Under supply of retirement living accommodation in the mid to upper market tiers and increase in life expectancy is driving strong re-sale and price growth in the retirement living market, according to real estate investment advisors JLL.
Analysis was undertaken by the firm into the performance of properties in the housing with care market, managed by members of the Associated Retirement Community Operators (ARCO) over the past 22 years. This form of housing comprises self-contained units with communal facilities and on-site care. It is the fastest growing form of housing in the retirement living sector.
The key finding is that this form of retirement living accommodation tends to follow UK house price growth. Since 1995 the compound growth rate for housing with care has been 6.0%, with an average price difference between sales of just over £41,000. JLL predicts that based on … Read More »
Caring Times, April 2017
UK families say that care services for children and older people have got worse in the last five years. But they reserve their harshest criticism for care of older people, particularly home care services, according to reviews reported to Good Care Guide.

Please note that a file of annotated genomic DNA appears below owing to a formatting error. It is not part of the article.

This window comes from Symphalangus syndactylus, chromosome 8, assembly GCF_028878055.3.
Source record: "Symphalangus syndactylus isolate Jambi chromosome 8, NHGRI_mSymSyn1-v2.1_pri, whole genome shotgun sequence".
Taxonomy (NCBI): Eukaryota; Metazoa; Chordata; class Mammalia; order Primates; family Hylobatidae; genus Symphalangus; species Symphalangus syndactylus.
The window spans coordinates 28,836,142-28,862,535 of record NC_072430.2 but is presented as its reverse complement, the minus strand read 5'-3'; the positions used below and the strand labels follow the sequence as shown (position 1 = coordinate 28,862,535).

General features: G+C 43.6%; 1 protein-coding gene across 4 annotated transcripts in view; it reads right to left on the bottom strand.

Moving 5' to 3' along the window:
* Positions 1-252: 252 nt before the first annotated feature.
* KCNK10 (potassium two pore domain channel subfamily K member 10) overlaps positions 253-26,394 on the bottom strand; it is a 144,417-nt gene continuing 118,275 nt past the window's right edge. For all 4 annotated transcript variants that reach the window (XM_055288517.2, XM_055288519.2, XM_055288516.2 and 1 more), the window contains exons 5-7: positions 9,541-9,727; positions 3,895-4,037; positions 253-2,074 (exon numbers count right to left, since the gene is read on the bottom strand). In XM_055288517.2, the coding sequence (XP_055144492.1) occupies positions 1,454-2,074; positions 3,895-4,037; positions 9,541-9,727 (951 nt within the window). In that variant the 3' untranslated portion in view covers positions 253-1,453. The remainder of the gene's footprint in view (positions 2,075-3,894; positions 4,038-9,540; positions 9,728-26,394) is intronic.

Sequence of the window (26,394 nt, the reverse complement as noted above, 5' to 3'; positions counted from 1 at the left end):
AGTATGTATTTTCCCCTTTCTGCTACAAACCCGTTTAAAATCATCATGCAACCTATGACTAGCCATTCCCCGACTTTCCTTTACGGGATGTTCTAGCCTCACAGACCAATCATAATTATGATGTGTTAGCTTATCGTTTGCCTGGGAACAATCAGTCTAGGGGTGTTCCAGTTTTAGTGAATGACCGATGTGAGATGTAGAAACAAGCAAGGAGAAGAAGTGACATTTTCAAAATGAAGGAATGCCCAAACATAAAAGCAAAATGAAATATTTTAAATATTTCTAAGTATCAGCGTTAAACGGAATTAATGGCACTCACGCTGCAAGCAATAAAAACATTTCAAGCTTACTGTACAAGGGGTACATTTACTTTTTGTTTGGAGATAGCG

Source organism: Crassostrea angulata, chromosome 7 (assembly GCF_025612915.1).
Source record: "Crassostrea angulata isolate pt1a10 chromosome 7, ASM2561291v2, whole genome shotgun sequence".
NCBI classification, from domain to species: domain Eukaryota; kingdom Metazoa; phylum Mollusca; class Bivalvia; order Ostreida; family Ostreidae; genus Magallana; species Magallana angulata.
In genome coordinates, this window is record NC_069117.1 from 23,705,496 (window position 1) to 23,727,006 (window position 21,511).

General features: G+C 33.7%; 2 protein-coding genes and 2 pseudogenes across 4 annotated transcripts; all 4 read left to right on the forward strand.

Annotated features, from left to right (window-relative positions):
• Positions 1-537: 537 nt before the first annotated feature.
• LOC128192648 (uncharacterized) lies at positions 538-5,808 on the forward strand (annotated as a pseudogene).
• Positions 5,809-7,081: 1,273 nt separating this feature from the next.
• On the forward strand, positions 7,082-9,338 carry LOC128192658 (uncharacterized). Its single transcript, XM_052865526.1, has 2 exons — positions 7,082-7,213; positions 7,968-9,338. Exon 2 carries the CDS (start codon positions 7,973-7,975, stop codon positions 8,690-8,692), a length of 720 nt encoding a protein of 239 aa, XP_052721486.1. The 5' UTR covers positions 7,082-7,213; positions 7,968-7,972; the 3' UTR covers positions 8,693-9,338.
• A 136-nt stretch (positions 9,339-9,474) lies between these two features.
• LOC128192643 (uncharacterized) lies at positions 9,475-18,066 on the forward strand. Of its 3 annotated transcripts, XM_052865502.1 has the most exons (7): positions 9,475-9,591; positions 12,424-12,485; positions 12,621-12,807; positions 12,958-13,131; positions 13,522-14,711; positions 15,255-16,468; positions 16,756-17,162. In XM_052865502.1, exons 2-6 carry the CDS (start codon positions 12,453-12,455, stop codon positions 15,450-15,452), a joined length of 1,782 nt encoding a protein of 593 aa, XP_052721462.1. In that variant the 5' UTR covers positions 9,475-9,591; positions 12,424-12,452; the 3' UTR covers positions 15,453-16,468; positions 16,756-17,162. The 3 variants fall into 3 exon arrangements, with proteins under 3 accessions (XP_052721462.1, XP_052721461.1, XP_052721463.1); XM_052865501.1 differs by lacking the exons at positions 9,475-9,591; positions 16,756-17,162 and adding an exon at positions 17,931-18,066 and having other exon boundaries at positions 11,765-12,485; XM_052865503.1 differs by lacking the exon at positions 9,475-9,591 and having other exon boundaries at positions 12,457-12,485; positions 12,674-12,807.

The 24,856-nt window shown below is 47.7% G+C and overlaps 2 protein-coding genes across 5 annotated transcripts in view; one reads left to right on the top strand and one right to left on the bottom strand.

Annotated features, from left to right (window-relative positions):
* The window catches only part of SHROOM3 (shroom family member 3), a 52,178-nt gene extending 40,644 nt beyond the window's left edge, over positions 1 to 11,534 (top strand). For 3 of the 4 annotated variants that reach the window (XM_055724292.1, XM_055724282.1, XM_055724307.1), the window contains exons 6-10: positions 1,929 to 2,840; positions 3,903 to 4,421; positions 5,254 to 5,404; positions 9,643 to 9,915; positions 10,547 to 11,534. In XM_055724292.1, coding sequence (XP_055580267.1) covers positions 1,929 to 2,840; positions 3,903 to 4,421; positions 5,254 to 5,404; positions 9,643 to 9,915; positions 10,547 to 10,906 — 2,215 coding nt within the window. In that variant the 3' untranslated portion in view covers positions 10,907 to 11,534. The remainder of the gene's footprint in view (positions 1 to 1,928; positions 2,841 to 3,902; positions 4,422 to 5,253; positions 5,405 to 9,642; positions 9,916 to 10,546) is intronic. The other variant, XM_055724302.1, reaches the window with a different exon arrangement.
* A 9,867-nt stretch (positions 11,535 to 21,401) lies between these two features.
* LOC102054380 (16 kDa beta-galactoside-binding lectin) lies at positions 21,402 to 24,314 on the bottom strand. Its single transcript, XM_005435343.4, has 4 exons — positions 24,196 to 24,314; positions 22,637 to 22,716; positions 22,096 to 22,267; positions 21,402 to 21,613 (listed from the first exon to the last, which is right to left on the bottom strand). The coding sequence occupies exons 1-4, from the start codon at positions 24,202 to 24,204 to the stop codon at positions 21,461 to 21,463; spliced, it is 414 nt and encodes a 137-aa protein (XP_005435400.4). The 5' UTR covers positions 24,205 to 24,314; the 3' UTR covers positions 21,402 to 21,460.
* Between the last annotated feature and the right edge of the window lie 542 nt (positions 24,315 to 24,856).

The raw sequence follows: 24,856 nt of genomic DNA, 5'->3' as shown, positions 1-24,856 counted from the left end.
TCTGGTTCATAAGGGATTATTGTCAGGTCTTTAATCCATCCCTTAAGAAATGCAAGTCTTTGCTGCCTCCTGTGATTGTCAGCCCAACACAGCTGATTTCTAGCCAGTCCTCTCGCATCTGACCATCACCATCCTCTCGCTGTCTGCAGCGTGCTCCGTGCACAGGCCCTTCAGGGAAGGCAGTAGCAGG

More than two-fifths of reviews of home care agencies in 2016 rated them as poor or bad for quality of service and for value for money. This is particularly worrying given government policy is for more older people to be cared for at home and supported outside hospitals or care homes. Based on an analysis of 9,000 reviews left by families on the Good Care Guide website, the latest research shows:
– In 2012 22.7% of home care agencies were rated poor or bad for quality of service by older people and their families
– by 2016 this … Read More »
Caring Times, March 2017
The Centre for Welfare Reform has published a new discussion paper outlining the systemic failures of the care regulator the Care Quality Commission (CQC) whose design makes it incapable of effectively protecting people from abuse or improving standards of care.